Industrialization in the Philippines has stalled because most small businesses do not have the money to expand or do research and development. Clavesillas noted, "Most of the concern centers around the lack of access to capital, because local businesses simply can't match the resources of a big company based in Singapore or Brunei."
According to the ASEAN Integration Report of 2015, average collateral requirements for loans to MSMEs range from 100% to 150% of the loan amount. Banks simply do not want to loan money to small operations with little track record, incomplete paperwork, or insufficient collateral.
“Three out of 4 small businesses have no way of getting credit, they can barely afford to keep re-planting every year. Without any resources, how can we expect them to survive in the single market?” Mariano asked. (READ: Making region MSME-friendly could be APEC 2015's success)
To combat this, the government has rolled out a P239.8-billion Manufacturing Resurgence Program in the 2015 national budget, which seeks to build up the technological capacities of MSMEs, particularly those in the agriculture-based manufacturing industries.
Clavesillas acknowledged, however, that this program provides only a partial solution. “No government can fully subsidize all its ailing MSMEs. We can’t outspend China, instead, we have to get creative.”
One key government strategy is getting relevant, up-to-date market data to MSMEs. Knowledge of current trends will allow small manufacturers to devote their limited resources to meeting market demands. It would also allow them to identify trends that will help them add value to their products without massive capital infusion. (READ: Mama Sita's president: We're strangers to the ASEAN market)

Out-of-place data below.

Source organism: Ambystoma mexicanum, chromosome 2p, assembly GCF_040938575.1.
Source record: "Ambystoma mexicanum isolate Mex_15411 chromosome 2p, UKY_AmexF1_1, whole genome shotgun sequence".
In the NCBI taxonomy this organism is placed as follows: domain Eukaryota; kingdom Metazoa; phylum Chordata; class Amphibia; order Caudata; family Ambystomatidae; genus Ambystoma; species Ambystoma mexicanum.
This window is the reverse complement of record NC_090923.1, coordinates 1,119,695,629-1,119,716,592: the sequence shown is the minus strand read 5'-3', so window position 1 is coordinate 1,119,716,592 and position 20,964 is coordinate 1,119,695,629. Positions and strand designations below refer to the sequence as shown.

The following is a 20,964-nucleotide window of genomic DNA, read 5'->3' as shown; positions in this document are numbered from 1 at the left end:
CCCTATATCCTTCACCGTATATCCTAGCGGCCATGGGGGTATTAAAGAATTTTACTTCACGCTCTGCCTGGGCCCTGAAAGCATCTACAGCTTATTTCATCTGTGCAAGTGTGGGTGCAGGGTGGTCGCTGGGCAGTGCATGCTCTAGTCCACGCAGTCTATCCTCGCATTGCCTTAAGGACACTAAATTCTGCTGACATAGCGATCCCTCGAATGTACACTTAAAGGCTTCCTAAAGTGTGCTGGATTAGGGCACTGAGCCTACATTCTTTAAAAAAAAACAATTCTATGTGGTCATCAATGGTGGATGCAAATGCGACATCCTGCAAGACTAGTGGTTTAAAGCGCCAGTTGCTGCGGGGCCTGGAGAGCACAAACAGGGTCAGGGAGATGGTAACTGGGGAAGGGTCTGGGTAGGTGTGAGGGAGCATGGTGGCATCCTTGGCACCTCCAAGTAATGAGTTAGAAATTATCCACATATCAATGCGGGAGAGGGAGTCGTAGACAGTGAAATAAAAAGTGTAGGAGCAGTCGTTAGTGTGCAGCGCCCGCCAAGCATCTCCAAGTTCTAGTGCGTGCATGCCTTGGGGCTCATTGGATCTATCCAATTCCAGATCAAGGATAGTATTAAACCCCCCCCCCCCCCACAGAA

"An example of this is the rising demand for organic, fair trade, gluten-free products in international markets. Many of our products, including coconut flour and coconut sugar, are naturally gluten-free. All we need is accreditation from credible organizations," he said.
Another trend that the DTI wants to take advantage of is the growing digitization of the international economy. As more businesses go online, peer-to-peer connections become the norm. This reduces operating expenses by eliminating the need for a middleman, or even a storefront.
To help MSMEs create a digital footprint, the government works with industry associations to provide support for local businesses that attend international trade fairs and exhibits. It is also in the process of putting together the APEC MSME Marketplace, a Philippine-led project approved in the last summit.